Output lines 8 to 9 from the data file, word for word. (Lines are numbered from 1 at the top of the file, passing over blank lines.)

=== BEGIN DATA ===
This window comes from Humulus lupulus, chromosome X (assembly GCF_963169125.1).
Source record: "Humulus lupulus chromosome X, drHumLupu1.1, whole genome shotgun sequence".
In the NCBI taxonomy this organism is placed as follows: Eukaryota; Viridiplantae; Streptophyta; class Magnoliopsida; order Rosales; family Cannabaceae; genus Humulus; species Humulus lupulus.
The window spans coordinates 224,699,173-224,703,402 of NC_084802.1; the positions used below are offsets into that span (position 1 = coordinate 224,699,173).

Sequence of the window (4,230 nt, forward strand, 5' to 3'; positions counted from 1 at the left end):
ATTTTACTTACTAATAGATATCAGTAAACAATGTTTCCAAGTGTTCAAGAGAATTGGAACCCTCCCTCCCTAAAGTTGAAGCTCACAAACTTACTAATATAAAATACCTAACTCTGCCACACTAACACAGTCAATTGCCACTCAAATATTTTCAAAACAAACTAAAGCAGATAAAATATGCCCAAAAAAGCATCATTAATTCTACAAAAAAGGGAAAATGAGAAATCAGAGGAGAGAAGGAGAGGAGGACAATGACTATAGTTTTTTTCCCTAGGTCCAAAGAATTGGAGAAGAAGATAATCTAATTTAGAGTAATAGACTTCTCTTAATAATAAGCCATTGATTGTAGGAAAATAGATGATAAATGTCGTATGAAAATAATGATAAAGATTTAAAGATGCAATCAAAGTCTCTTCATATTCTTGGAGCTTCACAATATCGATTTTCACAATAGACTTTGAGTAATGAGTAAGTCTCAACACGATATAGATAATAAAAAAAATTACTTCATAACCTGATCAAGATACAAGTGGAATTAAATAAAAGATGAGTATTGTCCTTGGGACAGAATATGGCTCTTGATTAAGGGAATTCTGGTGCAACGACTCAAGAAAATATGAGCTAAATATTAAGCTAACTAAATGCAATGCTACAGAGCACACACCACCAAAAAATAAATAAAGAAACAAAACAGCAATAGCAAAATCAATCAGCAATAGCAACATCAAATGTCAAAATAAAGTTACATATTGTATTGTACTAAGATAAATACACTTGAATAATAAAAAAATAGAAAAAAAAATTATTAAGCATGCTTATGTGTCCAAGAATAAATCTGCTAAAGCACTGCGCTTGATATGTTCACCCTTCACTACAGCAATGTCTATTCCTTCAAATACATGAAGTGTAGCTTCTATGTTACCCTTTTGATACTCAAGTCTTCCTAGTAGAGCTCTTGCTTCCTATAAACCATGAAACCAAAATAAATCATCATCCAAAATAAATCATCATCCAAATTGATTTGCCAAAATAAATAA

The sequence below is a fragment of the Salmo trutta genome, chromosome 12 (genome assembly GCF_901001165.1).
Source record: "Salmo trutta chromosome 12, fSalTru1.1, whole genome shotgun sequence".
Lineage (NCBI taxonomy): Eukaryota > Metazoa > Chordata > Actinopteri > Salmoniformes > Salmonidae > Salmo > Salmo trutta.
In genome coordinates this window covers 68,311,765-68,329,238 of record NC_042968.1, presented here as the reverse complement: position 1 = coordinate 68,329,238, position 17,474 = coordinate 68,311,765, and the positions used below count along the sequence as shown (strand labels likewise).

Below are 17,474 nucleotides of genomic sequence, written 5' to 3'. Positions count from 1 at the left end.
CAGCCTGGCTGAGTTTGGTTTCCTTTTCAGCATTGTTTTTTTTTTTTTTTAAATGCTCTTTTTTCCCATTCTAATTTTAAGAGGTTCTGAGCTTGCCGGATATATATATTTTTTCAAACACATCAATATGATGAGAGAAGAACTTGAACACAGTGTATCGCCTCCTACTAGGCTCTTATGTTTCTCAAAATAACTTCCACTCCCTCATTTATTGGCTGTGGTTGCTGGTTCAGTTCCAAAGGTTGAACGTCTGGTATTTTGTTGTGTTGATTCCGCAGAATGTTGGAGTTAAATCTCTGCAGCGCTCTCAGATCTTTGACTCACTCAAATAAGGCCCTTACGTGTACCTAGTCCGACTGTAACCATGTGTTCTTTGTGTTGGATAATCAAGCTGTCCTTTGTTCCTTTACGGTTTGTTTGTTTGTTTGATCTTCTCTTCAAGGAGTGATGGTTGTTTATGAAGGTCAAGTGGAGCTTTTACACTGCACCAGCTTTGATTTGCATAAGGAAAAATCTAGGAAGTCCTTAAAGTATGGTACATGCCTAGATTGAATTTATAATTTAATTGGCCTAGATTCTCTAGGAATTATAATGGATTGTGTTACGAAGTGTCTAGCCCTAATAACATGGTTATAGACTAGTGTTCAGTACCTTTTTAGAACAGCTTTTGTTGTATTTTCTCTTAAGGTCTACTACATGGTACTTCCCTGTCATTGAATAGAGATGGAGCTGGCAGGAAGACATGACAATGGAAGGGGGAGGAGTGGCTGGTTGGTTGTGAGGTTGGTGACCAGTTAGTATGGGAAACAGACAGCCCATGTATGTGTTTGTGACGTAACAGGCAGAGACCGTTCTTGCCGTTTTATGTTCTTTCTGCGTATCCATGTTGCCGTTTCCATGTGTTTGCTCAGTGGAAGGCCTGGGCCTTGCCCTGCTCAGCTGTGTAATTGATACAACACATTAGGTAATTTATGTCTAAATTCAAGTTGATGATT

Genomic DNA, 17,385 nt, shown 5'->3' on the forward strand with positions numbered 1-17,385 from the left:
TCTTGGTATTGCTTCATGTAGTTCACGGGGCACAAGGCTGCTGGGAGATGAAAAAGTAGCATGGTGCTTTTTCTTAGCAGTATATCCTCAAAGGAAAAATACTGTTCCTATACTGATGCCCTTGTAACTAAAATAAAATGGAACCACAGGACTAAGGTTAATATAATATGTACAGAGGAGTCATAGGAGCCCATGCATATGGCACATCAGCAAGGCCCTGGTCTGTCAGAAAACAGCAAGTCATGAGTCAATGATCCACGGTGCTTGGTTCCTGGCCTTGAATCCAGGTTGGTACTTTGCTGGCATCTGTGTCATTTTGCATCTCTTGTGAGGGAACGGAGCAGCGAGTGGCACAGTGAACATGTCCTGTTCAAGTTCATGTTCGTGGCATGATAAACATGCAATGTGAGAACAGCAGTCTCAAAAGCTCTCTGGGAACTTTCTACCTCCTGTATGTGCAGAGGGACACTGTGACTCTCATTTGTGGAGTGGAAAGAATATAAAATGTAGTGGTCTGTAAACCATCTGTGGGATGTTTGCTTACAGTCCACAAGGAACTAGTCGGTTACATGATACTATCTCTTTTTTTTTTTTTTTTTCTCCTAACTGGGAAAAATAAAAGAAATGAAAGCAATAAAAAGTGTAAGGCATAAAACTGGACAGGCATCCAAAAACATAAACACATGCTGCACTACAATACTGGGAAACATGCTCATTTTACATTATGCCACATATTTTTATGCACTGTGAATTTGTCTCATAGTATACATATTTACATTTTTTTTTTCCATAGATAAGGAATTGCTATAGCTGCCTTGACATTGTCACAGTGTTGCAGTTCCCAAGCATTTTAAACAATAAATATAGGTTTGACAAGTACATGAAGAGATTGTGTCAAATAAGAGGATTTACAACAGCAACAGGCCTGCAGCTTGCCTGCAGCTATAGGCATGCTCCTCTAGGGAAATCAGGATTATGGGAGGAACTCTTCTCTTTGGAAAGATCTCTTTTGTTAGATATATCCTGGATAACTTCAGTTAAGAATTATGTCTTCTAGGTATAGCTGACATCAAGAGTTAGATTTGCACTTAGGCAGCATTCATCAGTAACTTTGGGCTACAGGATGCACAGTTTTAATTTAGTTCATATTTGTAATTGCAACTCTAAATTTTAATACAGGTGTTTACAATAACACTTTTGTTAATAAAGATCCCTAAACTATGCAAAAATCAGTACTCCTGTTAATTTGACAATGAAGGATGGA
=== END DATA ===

Source record: "Salmo trutta chromosome 12, fSalTru1.1, whole genome shotgun sequence".
Lineage (NCBI taxonomy): Eukaryota > Metazoa > Chordata > Actinopteri > Salmoniformes > Salmonidae > Salmo > Salmo trutta.